The thought of disappointing Mr. Anagnos, whom she greatly appreciated and respected, made her heart sink. She also doubted her own judgment and was afraid to put anything down on paper.

Keller was eventually able to let go of her fears and doubts, and by the time she was 10, she had mastered the art of communication. Keller was an unstoppable force because she was motivated by the discovery that another deaf and blind girl in Norway, Ragnhild Kta, could speak.

A woman named Sarah Fuller instructed Keller to imitate her every move when she spoke by touching her face and feeling the shape of her mouth and tongue. She felt a great sense of freedom because she could finally communicate with others and be herself.

Keller did not let her inability to see or hear take away her positive outlook on life. Some doubted her ability to see Niagara Falls and other natural wonders because she was deaf and blind. But Keller assured them that she could, just as we can all appreciate abstract concepts like love and kindness.

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Lesson 3: Helen Keller found pleasure in overcoming her obstacles.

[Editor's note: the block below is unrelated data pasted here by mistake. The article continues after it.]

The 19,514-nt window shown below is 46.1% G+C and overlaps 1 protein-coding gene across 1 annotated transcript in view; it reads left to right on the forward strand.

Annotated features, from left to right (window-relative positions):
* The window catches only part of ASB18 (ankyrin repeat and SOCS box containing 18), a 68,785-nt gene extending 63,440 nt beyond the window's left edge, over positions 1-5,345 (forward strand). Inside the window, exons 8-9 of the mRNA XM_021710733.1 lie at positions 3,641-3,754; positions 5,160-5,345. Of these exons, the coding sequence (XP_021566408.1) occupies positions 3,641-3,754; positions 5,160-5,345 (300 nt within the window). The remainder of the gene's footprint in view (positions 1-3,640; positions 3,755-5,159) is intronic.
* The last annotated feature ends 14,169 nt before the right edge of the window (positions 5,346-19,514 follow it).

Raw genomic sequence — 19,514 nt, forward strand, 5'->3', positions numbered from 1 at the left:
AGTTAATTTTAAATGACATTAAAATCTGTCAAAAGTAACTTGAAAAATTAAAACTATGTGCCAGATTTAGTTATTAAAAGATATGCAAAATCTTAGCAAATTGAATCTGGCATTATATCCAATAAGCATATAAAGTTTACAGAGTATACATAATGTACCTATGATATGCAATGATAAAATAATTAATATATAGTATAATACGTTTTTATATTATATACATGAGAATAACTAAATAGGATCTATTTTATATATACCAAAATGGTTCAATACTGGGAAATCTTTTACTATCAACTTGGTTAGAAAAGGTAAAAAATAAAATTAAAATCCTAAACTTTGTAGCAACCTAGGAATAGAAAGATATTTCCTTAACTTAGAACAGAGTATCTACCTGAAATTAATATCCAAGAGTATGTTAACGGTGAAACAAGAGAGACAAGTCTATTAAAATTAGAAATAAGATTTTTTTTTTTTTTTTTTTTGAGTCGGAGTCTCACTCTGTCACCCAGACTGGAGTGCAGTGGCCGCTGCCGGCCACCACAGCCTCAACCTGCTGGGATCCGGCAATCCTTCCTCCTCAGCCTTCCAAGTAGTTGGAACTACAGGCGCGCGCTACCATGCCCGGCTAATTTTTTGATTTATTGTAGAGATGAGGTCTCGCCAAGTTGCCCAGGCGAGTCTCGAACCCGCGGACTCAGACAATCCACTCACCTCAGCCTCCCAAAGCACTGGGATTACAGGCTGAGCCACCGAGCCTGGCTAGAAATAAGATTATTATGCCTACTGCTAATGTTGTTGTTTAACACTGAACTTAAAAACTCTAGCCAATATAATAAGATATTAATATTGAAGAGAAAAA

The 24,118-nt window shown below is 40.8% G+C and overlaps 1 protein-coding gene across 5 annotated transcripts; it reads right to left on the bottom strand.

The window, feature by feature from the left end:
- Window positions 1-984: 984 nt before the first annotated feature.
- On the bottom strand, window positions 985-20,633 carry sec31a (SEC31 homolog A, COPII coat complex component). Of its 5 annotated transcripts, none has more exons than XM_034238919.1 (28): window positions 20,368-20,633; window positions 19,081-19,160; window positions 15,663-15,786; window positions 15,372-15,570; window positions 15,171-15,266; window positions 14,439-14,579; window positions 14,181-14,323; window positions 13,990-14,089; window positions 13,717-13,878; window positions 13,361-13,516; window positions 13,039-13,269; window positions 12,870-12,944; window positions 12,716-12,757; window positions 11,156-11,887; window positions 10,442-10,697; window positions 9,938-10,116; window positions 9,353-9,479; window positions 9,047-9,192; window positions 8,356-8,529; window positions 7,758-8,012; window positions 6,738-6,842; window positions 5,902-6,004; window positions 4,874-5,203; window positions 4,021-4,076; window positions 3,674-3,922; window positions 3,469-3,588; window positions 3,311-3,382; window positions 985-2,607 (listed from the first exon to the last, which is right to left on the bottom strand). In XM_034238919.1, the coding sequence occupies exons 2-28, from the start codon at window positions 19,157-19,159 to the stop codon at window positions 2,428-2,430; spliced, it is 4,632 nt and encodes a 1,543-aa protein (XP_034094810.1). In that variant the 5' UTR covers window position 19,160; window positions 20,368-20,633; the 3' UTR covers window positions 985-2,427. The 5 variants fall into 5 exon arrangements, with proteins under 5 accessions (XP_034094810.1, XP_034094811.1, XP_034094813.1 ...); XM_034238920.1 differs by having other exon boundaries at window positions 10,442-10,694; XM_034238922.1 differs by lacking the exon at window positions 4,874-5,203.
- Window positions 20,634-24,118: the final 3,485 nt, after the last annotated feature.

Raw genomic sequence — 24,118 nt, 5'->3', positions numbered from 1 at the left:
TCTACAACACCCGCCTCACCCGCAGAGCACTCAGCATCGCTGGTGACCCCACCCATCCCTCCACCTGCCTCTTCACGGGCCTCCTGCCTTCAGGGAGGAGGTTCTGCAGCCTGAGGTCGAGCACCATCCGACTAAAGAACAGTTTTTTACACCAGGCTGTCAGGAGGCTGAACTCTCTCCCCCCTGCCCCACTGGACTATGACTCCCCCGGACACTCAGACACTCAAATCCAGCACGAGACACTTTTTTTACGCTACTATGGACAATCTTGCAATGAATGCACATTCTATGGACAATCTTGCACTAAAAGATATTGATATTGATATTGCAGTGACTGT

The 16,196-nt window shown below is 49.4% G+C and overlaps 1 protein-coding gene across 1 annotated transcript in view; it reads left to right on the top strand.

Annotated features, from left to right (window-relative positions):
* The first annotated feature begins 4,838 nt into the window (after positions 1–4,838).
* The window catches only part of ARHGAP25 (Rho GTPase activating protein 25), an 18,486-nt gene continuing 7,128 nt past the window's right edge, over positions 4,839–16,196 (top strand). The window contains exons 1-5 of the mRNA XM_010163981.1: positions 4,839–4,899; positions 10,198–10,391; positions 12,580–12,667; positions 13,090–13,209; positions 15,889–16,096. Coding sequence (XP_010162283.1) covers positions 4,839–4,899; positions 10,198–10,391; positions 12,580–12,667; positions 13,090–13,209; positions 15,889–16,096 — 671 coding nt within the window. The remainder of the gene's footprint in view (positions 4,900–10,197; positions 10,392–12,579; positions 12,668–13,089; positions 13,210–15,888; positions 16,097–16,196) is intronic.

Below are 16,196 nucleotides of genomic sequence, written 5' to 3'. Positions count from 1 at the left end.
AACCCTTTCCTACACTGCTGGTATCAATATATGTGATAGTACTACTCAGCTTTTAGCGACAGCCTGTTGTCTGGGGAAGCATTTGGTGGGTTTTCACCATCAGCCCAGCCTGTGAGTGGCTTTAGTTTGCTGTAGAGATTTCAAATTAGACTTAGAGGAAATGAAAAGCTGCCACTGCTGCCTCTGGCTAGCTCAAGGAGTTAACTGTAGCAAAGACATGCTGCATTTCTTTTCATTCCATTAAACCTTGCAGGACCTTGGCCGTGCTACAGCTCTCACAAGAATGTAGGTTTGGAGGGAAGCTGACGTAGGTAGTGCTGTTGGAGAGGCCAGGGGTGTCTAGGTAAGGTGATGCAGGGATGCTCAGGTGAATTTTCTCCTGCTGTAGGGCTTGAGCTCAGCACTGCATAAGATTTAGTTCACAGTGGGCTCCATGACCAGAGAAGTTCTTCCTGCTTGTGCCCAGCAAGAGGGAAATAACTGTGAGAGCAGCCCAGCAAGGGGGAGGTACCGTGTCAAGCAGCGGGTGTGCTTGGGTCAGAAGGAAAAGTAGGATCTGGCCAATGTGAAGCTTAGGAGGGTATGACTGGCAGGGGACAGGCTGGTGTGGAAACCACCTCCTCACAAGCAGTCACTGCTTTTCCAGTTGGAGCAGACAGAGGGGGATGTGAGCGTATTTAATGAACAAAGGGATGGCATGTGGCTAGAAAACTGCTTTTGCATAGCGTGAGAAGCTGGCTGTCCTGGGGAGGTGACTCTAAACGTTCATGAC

Around 1900, Keller enrolled at the college. There were some challenges during her stay, but the feeling of having mastered them remains.

She began her education at the Cambridge School for Young Ladies, where, shockingly from today’s perspective, she received almost no special support because of her disability. Keller used Miss Sullivan’s learning techniques to help her cope in school.

After typing her answers on her typewriter, she had the principal, Mr. Gilman, spell them out. This way she could correct any mistakes she made during the exam.

Just before her senior year, Keller became ill. The principal took this as a sign of a breakdown and decided that she was not ready to take the final exams with the rest of her class; consequently, she had to wait another year before enrolling in college.